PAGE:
You might not want above colour wheel at all but I would suggest that you at least pick mono-pigment paints since you will mix your paints a fair bit while you walk the pigmented road towards your desired hue and so should start with the ‘cleanest’ colours possible. If you go for totally different starting points that’s also fine as long as you are aware of where they sit in colour space. Remember too that, whatever you do to your initial colour –shade it or tint it–, this will automatically lower its chroma as you can never make your paint more saturated! So starting with a highly chromatic range of paints is probably a good idea… if you like highly saturated colours of course!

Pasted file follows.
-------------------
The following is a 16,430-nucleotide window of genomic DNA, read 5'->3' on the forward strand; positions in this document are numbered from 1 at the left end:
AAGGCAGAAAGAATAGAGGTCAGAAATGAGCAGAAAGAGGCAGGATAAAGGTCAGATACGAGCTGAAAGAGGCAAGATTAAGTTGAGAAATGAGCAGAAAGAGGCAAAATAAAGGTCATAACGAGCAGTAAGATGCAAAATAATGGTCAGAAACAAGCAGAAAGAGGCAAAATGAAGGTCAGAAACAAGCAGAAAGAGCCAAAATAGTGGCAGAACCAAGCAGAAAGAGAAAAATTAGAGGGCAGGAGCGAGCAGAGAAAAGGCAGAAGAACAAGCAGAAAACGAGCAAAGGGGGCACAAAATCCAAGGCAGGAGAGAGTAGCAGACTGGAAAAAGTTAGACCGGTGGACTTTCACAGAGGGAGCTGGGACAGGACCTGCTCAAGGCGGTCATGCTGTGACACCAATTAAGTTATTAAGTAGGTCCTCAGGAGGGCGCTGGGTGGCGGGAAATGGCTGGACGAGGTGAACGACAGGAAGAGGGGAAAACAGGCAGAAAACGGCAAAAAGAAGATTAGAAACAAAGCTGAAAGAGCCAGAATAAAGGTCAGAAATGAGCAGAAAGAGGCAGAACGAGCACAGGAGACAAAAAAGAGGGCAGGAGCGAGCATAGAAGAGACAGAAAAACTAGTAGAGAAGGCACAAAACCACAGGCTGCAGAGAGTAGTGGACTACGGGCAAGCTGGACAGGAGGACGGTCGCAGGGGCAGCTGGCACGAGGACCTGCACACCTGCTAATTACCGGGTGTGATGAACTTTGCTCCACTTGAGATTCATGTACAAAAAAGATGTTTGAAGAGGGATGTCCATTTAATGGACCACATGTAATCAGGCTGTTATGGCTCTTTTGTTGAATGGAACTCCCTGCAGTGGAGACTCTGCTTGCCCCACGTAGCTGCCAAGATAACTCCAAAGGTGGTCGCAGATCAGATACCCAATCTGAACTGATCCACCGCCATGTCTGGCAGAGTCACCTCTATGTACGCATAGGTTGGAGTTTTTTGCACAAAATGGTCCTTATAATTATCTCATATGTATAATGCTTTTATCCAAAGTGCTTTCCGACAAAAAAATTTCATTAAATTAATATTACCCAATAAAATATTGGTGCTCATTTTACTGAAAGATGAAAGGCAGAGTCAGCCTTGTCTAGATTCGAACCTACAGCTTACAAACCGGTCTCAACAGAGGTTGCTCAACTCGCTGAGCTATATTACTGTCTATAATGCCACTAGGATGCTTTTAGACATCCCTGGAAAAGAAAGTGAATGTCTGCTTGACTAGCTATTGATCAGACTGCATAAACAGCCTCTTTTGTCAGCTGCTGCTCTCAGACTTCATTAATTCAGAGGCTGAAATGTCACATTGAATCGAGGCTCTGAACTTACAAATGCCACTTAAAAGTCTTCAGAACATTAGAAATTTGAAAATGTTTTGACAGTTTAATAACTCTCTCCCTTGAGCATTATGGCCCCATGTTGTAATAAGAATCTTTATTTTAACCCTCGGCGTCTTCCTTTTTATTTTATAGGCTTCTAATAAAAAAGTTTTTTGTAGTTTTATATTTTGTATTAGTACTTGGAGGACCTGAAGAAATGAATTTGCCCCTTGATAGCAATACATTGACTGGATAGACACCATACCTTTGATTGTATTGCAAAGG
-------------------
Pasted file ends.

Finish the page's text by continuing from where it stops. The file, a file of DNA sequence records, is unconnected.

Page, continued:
Fan or not of his approach, interested in colour mixing that way or not, I still think a little homage was due to Alfred this year of all years, as a century ago the Father of Color Science –as he is often remembered– passed away and also because the foundation he created just before his death has kept alive a colourful legacy which is still vibrant, scientifically correct and worth celebrating in style!
Munsell’s first Colour Tree…
… has come a long way!
PS: While we are at it, I would like you to have a thought for his son AEO –Alexander Ector Orr Munsell on the right of his father here– who wanted to be a doctor but ended up giving up his studies in order to manage his father’s foundation and who, despite this huge personal sacrifice and relentless work for the Colour Cause, is best remembered for being a Marxist and giving all of his family money away!